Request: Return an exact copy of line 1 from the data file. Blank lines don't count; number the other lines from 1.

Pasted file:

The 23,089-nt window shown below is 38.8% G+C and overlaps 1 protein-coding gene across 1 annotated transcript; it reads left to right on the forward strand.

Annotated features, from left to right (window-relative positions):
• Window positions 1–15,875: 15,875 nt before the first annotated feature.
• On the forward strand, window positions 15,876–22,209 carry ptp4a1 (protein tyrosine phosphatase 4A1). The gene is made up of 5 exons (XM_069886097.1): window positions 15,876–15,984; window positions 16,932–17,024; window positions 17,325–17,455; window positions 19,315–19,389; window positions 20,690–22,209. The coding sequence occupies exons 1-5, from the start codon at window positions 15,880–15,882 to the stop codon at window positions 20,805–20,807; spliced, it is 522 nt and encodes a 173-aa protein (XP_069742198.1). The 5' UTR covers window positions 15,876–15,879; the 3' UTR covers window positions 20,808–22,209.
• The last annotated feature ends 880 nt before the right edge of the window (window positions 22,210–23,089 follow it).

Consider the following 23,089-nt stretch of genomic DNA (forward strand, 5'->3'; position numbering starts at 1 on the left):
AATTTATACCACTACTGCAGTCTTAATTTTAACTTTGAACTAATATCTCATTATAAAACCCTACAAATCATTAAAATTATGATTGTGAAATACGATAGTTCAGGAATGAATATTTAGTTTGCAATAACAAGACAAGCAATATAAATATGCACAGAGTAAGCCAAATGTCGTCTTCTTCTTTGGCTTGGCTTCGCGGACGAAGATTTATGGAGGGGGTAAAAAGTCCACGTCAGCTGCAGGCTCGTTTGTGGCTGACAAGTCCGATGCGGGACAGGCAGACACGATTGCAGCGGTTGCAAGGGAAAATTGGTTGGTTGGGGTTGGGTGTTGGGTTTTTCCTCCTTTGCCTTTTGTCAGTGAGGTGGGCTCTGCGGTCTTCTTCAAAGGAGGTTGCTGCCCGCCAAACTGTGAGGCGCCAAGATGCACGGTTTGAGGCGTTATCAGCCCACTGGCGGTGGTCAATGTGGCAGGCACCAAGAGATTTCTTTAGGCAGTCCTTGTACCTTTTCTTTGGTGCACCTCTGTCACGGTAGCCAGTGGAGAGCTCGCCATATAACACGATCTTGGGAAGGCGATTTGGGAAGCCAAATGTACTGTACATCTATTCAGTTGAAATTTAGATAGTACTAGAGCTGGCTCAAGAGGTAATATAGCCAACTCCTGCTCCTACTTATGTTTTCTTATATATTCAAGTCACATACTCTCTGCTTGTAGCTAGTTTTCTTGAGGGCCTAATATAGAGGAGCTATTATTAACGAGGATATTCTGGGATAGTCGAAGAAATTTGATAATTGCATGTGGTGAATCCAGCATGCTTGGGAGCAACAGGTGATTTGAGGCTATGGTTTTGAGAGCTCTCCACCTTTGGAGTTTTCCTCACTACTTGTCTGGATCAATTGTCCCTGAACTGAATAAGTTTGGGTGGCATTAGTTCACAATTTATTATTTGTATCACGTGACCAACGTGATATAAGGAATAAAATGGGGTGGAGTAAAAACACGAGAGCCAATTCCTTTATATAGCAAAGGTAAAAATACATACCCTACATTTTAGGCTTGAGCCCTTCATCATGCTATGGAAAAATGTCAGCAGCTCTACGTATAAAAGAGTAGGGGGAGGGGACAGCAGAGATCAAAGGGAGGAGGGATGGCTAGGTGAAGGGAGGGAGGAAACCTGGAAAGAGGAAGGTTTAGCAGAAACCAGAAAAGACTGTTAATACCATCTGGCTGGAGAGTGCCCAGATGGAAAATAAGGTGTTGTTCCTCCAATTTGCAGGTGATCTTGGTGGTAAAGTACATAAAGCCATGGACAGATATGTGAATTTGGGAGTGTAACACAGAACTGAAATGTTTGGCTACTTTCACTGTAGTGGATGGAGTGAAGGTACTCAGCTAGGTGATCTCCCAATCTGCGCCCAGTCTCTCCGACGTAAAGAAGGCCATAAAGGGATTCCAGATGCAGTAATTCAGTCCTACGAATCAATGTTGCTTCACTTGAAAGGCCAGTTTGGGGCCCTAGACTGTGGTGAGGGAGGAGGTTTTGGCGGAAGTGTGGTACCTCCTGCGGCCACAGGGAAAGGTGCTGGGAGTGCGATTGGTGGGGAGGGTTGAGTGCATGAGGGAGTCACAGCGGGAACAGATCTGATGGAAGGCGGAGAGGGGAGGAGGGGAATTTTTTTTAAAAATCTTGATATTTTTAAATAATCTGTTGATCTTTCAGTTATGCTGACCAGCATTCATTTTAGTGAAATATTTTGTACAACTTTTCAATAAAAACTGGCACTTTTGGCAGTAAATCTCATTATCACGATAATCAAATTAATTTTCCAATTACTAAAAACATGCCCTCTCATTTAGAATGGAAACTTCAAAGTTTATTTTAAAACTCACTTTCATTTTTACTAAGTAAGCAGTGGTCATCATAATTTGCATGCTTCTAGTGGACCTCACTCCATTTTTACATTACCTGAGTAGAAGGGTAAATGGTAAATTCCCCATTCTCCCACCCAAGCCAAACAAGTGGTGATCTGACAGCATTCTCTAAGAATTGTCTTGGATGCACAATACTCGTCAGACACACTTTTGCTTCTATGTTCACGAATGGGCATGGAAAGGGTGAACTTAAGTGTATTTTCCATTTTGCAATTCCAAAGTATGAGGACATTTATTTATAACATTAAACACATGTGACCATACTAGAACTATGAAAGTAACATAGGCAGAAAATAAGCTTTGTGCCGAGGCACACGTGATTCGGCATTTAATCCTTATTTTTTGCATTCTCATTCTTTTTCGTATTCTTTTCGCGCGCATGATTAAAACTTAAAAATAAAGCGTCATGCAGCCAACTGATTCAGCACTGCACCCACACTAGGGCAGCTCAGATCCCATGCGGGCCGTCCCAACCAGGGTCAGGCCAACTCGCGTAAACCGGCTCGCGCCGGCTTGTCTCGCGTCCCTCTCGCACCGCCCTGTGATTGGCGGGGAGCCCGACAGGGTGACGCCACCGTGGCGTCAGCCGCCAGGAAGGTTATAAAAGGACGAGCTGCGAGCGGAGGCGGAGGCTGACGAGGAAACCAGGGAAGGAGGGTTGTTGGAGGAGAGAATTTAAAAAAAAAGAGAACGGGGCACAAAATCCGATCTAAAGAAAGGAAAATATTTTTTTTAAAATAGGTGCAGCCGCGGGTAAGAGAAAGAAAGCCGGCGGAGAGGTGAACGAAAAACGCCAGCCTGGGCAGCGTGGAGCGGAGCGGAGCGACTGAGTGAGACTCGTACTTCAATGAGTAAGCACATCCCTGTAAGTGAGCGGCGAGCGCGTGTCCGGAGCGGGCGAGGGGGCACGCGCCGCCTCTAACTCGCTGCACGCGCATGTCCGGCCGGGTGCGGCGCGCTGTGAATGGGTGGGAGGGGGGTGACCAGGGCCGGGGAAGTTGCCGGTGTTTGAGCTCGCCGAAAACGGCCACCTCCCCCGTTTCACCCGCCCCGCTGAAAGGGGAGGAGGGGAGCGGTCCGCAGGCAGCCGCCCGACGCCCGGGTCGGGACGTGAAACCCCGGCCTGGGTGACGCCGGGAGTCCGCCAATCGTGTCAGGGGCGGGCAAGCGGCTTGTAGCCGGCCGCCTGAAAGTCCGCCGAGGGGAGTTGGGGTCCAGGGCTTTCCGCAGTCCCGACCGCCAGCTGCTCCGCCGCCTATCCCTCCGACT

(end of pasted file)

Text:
The 23,089-nt window shown below is 38.8% G+C and overlaps 1 protein-coding gene across 1 annotated transcript; it reads left to right on the forward strand.